So, it was a great experience, and I finally “get it.” I get the reluctance to leave it behind – it preserves much – not just in the Mass itself, but in the other traditions that the Anglican Use brings with it – that were lost in the Roman Rite after the Second Vatican Council.
It was great to see Fr. Patrick Allen again that day – I had met him before at the Cathedral last fall, and he’d brought his children to my book-signing in Charleston in December. And added bonus? I finally got to meet Dawn Eden! As it happens, she was giving a talk in Charleston that very day and was at Mass. It was a delight to finally meet!
As a new year begins, many look for a devotional to jumpstart daily prayer. As Catholics, our starting point is the prayer of the Church – the Liturgy of the Hours and the Mass.
Universalis.com is the best source for both, and of course Magnificat is a wonderful adaptation of the Church’s prayer, solid, rich and beautiful.
But if you want something informal to add to the mix for 2014 consider The Catholic Woman’s Book of Days. It’s a 365-day devotional, tied to the liturgical year as closely as possible for a volume that’s not produced anew every year.
The most surprising cooking success of the week was the arancine. I had never even made risotto before, but this turned our spectacularly and wasn’t even hard.
(No photos because honestly, I didn’t have time to take pictures of my food. Did you?)
The risotto takes time, yes (about 25 minutes of constant stirring/adding stock/stirring) but as I said, wasn’t a huge technical challenge. I cooked the risotto on Tuesday, formed the arancini balls on Wednesday morning, refrigerated them, then fried them up right before dinner. (Filled with a little bit of red sauce, some pancetta and relatively fresh mozzarella.) They were just about perfect.
Arancine is just about my favorite thing to eat in Italy, and it may or may not be a good thing that I learned how to make them.
The drunken pork loin turned out well, too. The recipe isn’t online, but it’s Marcella Hazan’s.
I also made Michael Chiarello’s Caponata. I had made it before, but this time the amount of vegetables seemed quite out of whack with the amount of sauce. I observed this before I cooked the vegetables, so ended up putting only half of them in the pot, and it seemed just right. Maybe I had a bigger eggplant? Don’t know.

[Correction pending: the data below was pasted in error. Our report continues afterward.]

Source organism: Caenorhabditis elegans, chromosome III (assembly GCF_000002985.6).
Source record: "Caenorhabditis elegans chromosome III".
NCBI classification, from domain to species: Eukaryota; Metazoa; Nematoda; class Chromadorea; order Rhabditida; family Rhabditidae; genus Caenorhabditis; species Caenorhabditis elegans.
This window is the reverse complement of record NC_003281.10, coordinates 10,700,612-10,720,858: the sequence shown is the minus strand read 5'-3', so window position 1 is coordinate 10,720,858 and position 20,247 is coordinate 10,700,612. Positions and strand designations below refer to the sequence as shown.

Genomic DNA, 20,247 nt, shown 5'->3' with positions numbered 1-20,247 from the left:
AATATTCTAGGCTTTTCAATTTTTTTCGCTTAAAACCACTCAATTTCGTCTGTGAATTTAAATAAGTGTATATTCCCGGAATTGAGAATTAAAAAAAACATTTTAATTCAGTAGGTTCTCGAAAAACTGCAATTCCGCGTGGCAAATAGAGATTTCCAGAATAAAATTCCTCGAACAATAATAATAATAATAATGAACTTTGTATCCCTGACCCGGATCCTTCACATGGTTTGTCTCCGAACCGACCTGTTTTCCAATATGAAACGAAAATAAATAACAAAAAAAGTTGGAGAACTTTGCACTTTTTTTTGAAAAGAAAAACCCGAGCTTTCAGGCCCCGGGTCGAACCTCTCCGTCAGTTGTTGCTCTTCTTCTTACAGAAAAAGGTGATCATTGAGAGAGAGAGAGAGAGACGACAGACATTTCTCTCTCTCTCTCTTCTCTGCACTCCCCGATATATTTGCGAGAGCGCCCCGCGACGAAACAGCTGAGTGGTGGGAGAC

No, I’m not Italian, but it’s my favorite cuisine, so if you came to my house for Christmas, you were stuck with it.
Christmas Mass? Christmas Eve at 10 PM at Casa Maria. My adult son who lives in Atlanta discovered the hard way that his assumption that, “Huh…a 4pm Christmas Eve Mass? Who’s going to go to that?” was dead wrong as he wandered around the campus of the Cathedral looking for one of the three Masses going on that wasn’t standing room fifteen minutes before it started. We didn’t have that problem, even in the sisters’ small chapel. It was full, but not packed. Bishop Foley celebrated, the music was the usual simple, gorgeous reverence, and I didn’t have to stay up until 2 am.
For more Quick Takes, visit Conversion Diary!
Thanks to Ann Engelhart, I have this wonderful tutorial for you! It’s suitable for families and classes of all kinds.
Please Note: These instructions were designed for a group of children to make Bambinellis in a school, Religious ed program or parish activity, where time is limited. The figures are painted while the clay is still soft. In an ideal world, it is best to let the clay dry for a day before painting. Have fun and don’t worry about making “perfect” Bambinelli’s. They will all be beautiful!
1 Roll a ball of clay in hands with the diameter slightly larger than a quarter.
2. Roll ball into a 2 in. cylinder.
3. Use large pick or popsicle stick to cut it in half lengthwise. Cut one of those pieces in half, leaving 3 pieces of clay.
4. Roll large piece into 1 ½ in. cylinder, one small piece into a ball for the head, and the remaining piece into a long, thin, 3 inch cylinder for the arms.
5. Attach head to large cylinder. Pinch clay in the back to make sure that it is secure.
6. Place the head and body on top of the center of the arms making sure that the arms are slightly below the neck area.
7. Bring arms to the front and pose them so that they resemble a sleeping baby. Slightly pinch or bend the ends to create hands. Allow the children to experiment with different poses. You can even make your Bambinelli sucking his thumb! It is best to keep the arms close to the body so that they attach to the main portion of clay in order to make the figure more secure and to prevent breakage when the clay dries.
8. Use a small toothpick to make features such as fingers, eyes and mouth. Instruct the children to place the eyes halfway down the face for proper proportion. It is best to make small horizontal lines to suggest a sleeping baby, rather than deep, round eyes. Mistakes can be gently smoothed out (with the help of an adult) if the children want to change their first attempts at making a face.
For a simple Bambinelli for young children, continue here:
9. Cut a piece of 2 in. wide gauze to about 4-5 inches. Fold lengthwise. Place the gauze around the waist and wrap around the body tucking in loose pieces. If the gauze doesn’t stay secure, use a tacky glue or Glue Dots to keep it in place. Fold the bottom under and secure in place.
10. Invite the child to choose a hue of flesh colored paint. Holding the body on the gauze portion, paint the exposed clay.
11. Allow the paint to dry (you can use a hair dryer on a light setting if you are pressed for time). (You might use this time to practice painting eyes; see below).
12. Using a Q-tip, rub powder blush onto the baby’s cheeks.